A commitment to social justice, a love for Tango; and Church politics
– who is this man?
“This holy old boy doesn’t realize what a hornet’s nest he’s stirring up”
This quote is from Giovanni Battista Montini, who later became Pope Paul VI, about John XXIII, affectionately known as ‘il Papa buono’ (the good Pope). This Sunday the latter will be sanctified, along with John Paul II, by the current Holy Father Francis I.
Why is this interesting? Well, because there are indications that Pope Francis I is stirring up some hornet’s nests again. And his Human Design Chart shows why he is prone to do that.
So I am going to look at some church history (I learned a lot doing research for this article) as well as explore Pope Francis I’s Human Design Chart for clues about the man inside the papal regalia.
Pope Francis I was born 17 Dec 1936 in Buonas Aires as Jorge Mario Bergoglio. The eldest son of Italian immigrants from Piemonte, he worked as a chemical technician and a bar bouncer before joining the Jesuits at age 26.
Francis is the first Jesuit Pope, the first Pope from the Americas, the first Pope from the Southern Hemisphere and the first non-European Pope since 741. How does he get all these ‘firsts’?
In Human Design he is the Manifestor Type, about which my teacher, Chetan Parkyn, likes to say: ‘they can do anything, in any way, at any time‘. For the rest of us – and that’s about 90% of humanity – this can be inspiring or intimidating, depending on how well the Manifestor communicates his or her upcoming action. Communication is a Manifestor’s greatest challenge.
Also as Pope, Francis I has continued his practice to wash people’s feet on Maundy Thursday, the day before Good Friday. Upsetting traditionalists (‘Jesus only washed the feet of men’), he includes non-believers and women. Another first.
Francis I is an Emotional Manifestor, meaning that various deep feelings arise in him, of which ideally he will be aware. When he gives himself time to let the emotional waves pass in their own rhythm, he finds clarity in a peaceful state that lies underneath the moving sentiments. Out of that clarity he can act and manifest pretty much whatever he wants. His decisions and solutions tend to be unconventional, because they come out of his individuality. One of his learnings is how to make his individual behavior fit in the situations he finds himself in. Keys for him are patience and tuning in to the light he carried with him when he came into this world, which he longs for and can probably recognize as the constant factor in the different experiences he goes through. One could say that unconsciously he looks for challenging situations in his life so that he can experience this inner light more clearly. And he may feel it as his life task to remind people of their inner light by being a living example of it.
Through attuning to his inner- and maybe also to the outer- Nature he can foresee what is coming and also express this. In the first half of his life he probably felt he needed rigorous discipline and withdrawal from society to keep his inner life uncontaminated. This has taught him how he can return to his inner state of peace in challenging circumstances. Sometimes his own mind challenges him too: with worries about his spirituality and ‘nags’ that some things in the past are not completed.
On one of his travels to widen his perspective and refresh his beliefs- typical for his Pluto in Gate 56- he saw this painting of ‘Mary untying the knots’ in a church in Augsburg, Germany. He was so impressed that he brought a copy with him to Argentina, where it has become an object of worship for the faithful. The knots are a symbol of the problems in life. In Human Design terms: his unconscious Neptune in Gate 64 gave the solution to the spiritual worries of the conscious Neptune in Gate 47.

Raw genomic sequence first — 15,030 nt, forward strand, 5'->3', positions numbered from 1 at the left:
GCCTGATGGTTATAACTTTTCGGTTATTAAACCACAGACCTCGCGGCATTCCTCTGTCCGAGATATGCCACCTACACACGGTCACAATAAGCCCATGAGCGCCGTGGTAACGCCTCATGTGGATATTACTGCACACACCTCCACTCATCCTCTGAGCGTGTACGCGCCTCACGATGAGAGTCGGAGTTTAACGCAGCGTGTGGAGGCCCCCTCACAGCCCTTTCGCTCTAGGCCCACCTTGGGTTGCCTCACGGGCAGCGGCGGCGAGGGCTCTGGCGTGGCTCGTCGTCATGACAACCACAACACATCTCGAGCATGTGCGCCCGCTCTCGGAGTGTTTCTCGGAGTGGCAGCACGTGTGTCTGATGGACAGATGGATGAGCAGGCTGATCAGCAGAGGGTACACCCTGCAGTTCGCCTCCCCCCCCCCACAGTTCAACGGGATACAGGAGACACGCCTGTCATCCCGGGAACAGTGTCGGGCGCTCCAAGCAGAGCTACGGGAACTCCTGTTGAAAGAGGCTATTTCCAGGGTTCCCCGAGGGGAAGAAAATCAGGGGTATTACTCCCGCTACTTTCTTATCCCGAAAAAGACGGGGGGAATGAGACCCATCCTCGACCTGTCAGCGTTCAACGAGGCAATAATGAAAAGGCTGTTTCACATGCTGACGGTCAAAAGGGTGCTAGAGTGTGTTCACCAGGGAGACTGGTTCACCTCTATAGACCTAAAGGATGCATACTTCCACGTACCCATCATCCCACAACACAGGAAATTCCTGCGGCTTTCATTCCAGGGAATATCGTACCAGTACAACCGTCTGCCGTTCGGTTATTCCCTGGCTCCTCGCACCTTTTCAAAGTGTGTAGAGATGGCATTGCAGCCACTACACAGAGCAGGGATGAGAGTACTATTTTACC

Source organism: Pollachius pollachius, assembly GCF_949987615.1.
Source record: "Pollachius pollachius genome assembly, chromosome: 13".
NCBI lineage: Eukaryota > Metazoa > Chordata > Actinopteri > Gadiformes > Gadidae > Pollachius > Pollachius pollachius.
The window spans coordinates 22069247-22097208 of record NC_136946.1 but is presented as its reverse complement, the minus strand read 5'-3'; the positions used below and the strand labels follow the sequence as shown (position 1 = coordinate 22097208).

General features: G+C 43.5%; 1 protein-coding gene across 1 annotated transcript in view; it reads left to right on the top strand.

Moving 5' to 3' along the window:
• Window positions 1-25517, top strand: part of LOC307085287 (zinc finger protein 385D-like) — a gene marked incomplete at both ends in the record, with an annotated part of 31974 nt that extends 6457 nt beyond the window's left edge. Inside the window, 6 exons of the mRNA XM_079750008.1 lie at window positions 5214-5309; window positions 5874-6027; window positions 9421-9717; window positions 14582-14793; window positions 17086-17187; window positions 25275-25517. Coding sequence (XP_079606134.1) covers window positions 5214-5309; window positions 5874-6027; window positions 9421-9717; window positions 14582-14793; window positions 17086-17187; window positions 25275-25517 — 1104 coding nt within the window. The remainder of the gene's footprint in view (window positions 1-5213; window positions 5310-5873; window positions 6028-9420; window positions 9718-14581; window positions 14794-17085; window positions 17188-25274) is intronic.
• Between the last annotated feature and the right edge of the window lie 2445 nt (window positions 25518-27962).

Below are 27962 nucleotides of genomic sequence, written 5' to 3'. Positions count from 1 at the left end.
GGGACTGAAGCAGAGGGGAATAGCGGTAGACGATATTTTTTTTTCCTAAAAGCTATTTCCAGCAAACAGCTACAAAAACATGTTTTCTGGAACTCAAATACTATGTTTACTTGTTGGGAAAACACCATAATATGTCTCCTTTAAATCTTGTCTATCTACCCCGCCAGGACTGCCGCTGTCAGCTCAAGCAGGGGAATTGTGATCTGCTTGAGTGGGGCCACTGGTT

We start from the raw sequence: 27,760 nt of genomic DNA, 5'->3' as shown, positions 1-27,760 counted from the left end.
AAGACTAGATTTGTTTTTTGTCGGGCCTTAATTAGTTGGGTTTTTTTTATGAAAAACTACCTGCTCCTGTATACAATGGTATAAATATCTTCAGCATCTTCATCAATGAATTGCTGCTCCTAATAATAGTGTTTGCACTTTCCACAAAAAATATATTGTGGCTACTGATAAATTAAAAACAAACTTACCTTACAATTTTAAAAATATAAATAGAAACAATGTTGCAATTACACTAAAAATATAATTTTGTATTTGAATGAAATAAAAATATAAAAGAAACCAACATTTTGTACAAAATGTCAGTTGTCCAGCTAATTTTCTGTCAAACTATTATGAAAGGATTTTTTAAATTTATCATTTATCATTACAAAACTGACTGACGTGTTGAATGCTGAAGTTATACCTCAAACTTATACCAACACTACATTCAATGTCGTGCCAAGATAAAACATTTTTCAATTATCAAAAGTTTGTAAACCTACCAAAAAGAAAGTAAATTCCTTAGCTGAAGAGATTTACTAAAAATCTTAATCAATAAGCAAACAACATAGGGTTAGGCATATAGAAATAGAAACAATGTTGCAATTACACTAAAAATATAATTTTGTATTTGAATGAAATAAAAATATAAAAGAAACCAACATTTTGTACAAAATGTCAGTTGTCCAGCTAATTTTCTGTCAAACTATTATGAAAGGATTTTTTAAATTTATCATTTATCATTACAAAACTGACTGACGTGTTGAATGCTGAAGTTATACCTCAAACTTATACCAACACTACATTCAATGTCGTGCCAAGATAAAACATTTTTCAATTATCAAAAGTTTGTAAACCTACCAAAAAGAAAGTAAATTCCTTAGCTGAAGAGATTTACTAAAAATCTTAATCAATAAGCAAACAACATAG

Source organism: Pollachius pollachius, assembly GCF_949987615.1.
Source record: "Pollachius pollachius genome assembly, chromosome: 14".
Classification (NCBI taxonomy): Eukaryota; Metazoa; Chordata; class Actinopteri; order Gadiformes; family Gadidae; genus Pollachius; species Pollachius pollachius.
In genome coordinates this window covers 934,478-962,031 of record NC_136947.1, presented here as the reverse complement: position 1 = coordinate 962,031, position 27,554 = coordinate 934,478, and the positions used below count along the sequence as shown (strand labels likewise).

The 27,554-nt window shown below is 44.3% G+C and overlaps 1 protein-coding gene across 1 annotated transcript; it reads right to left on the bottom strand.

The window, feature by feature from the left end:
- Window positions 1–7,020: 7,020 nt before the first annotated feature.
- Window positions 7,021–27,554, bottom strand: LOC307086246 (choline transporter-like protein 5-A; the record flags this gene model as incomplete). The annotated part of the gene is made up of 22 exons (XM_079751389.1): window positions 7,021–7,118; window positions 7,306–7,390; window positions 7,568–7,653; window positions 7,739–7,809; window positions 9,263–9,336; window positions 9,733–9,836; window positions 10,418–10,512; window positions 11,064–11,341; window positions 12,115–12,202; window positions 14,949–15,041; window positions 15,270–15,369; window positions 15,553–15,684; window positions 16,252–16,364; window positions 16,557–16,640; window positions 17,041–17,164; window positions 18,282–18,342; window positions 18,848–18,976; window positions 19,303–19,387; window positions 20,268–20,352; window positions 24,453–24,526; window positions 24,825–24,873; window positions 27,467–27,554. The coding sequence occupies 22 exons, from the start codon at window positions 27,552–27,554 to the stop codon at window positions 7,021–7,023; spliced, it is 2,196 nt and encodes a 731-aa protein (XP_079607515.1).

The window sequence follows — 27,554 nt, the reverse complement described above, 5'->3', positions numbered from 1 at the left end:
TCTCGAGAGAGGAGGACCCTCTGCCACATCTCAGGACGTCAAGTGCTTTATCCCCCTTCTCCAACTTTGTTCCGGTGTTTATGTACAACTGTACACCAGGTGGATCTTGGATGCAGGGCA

In April 2013, 77 years of age, Cardinal Bergoglio was chosen as the new Pope. Most Cardinals who elected him probably hoped he would have little impact and leave the scene fairly soon. But just as John XXIII, also Pope at 77, who called the second Vatican council and initiated many reforms (an openness to other faiths, more independence for the local bishops, masses in the people’s languages instead of in Latin), Francis I upsets the Curie, the Roman Catholic bureaucracy. This comes from his deep-seated sense of social harmony and his wish to promote ideas that further this harmony. The ideas come out of his inner, individual understanding and he has a powerful, heartfelt way of bringing them in the open.
Besides the foot-washing, he stated that God “has redeemed all of us, all of us, with the Blood of Christ: all of us, not just Catholics. Everyone! … Even the atheists, Everyone!”, a statement that Vatican officials immediately retracted (‘only Catholics go to heaven’). And, in Sunday’s canonization, he has on his own initiative added Pope John XXIII. The background: John Paul II he has to make a saint to complete the process the previous Pope has started. About John XXIII, who has only one documented miracle (to become a saint one needs at least two miracles- the miracles prove that the future saint has special access to God and can therefore put in a good word for the ones praying to him or her) Francis has said that his calling of the second Vatican council qualifies as the second miracle. A Manifestor in action.
On the issues of celibacy, women priests, homosexuality, marriage, contraception and abortion Francis I is as dogmatic as every Pope before him. With the Catholics in the western world this does not go well, while those in Asia, Africa and parts of South America feel supported in their beliefs. Unlike his predecessors John Paul II and Benedict XVI, this Pope is able to listen to people and let their different ideals and opinions be. What may happen is that local constituencies are allowed more freedom, while the official doctrine remains the same. The future will tell.